Now that is a wiki grade response, wow. How fast would Americans typically want to go with a trailer? When the law says 80 kph, the practice would be 100 kph – until caught. But it’s still not particularly fast.

          3. Eric Rucker Avatar

            Americans would want to go freeway speeds with a trailer.
            In some states, that’s 80+ mph, or 130+ km/h.

          4. 0A5599 Avatar

            Depends on the trailer. People who tow camper trailers tend to drive slower than people who tow trailers hauling off-road vehicles. People who tow supplies for construction companies may tow fast or slow depending on whether they get paid by the hour or by the job.
            But it isn’t unusual to see someone pulling a big trailer at 80+ mph on the freeway, and with the exception of an oddball Geology professor every now and then, most American towing is performed by trucks capable of hauling the load.

          5. nanoop Avatar

            Excellent reply! The general speed limits are probably the key info.
            Semis here can go only 80kph (so they will go 90kph) on highways, even in the land of autobahnization, so for large trailers it kind of makes sense to homogenize them.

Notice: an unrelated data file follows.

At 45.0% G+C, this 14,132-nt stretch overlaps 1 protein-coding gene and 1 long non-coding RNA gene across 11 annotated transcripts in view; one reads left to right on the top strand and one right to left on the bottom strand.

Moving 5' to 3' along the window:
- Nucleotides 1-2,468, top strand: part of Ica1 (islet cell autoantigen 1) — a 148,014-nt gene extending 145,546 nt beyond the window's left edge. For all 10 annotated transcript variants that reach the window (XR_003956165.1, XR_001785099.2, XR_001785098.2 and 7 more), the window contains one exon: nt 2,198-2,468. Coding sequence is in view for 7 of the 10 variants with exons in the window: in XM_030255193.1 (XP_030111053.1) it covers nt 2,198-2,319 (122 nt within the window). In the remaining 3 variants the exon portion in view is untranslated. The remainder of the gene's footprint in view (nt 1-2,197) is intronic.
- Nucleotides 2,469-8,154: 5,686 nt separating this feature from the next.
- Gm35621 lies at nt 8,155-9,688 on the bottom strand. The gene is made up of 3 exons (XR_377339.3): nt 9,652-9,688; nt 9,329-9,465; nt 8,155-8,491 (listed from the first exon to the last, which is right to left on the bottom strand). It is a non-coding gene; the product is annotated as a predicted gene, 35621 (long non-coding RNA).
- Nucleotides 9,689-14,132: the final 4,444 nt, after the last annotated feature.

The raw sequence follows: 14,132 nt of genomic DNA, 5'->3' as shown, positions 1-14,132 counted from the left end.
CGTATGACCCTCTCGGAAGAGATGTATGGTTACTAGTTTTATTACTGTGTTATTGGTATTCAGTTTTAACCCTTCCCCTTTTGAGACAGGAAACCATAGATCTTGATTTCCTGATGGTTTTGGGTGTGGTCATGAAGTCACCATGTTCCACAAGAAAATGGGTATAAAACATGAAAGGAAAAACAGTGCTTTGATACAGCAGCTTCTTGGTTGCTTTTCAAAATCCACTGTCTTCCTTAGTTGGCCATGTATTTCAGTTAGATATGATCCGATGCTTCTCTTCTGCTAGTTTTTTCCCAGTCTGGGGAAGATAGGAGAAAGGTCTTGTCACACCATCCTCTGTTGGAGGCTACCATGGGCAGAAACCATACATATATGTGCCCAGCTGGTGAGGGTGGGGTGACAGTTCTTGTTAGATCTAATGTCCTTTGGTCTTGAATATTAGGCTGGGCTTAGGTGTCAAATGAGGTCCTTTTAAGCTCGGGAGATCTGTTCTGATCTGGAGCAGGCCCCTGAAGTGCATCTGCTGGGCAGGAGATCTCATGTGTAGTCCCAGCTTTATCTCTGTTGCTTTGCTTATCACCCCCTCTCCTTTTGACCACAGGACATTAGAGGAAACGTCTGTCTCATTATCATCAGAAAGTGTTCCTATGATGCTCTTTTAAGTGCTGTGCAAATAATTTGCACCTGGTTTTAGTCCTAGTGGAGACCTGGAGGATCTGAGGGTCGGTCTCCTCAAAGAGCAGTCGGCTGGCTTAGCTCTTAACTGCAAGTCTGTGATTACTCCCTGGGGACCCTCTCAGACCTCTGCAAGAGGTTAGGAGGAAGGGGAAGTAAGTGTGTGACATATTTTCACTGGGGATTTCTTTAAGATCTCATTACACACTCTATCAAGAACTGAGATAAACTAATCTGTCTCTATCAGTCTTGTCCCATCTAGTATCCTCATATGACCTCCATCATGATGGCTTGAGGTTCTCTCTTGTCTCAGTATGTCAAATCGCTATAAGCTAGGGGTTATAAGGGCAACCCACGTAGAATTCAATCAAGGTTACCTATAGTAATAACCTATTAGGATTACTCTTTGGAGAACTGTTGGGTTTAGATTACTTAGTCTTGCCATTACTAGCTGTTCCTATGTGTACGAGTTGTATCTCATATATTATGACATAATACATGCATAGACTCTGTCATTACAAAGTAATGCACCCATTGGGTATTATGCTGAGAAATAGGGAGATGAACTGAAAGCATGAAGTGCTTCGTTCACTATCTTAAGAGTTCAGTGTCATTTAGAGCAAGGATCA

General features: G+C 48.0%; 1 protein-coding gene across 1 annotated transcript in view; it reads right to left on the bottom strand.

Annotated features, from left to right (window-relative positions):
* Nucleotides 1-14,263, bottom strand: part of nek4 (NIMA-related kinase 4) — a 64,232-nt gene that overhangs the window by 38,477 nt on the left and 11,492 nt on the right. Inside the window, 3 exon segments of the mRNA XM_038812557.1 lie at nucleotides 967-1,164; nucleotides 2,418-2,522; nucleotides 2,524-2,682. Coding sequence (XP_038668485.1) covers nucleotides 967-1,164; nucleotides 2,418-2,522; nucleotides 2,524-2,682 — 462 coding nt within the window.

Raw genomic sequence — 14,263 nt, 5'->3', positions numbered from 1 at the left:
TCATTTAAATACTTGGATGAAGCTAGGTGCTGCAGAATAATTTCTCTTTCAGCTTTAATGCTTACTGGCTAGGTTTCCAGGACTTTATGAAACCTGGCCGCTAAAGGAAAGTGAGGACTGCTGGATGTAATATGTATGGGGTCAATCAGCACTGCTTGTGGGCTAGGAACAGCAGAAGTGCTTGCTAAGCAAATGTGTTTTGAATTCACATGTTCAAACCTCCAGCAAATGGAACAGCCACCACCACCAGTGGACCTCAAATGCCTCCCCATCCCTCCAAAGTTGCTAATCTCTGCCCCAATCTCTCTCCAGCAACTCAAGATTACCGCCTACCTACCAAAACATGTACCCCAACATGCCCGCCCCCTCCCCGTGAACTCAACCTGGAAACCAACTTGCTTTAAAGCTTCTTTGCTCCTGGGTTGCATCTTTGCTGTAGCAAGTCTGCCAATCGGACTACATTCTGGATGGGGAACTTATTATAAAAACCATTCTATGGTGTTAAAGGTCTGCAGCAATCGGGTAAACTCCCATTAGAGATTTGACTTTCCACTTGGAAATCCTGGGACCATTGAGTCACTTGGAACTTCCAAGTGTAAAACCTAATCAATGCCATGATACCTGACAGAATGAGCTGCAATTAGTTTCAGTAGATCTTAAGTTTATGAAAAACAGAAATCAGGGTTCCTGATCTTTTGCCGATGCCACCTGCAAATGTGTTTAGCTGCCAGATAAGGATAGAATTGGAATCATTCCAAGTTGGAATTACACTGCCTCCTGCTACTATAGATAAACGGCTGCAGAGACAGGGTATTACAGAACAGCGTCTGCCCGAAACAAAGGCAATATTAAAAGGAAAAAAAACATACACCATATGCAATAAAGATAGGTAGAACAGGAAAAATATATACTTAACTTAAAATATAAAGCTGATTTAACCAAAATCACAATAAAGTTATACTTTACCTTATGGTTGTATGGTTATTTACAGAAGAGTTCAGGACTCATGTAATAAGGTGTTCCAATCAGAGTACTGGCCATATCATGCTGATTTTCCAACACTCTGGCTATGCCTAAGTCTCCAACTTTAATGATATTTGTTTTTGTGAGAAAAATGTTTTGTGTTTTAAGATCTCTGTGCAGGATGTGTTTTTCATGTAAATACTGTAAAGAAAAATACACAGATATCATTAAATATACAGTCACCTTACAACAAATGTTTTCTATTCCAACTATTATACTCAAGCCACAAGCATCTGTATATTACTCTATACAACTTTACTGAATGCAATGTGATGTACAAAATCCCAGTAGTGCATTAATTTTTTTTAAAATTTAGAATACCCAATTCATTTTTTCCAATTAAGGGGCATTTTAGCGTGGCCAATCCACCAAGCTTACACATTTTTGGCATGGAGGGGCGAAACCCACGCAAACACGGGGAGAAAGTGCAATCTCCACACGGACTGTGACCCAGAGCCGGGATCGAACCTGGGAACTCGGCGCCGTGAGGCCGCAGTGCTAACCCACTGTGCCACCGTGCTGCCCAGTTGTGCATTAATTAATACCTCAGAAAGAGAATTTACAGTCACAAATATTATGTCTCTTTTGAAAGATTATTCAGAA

There are exceptions to this rule,and being the EU it’s based on a list of conditions and a formula.
            Trailers without brakes are limited to something like 400kg and 60kph btw. That is outright dangerous on highways.

      2. nanoop Avatar

        Authorities in Yurp differ between trailers w/wo own brakes (usually overrun brakes), the large ratings are always and explicitly for “self-braking” gear. The brakes are tested at tech inspections evry few years.There also exist ratings for free-trailing carts, those are about 20-50% of the braking carts.
        Is that the case in the US, too?

        1. Sjalabais Avatar

          Just to take this one level further: This video implies that adjustable headlights are not standard on US vehicles? All the small differences…

          1. Eric Rucker Avatar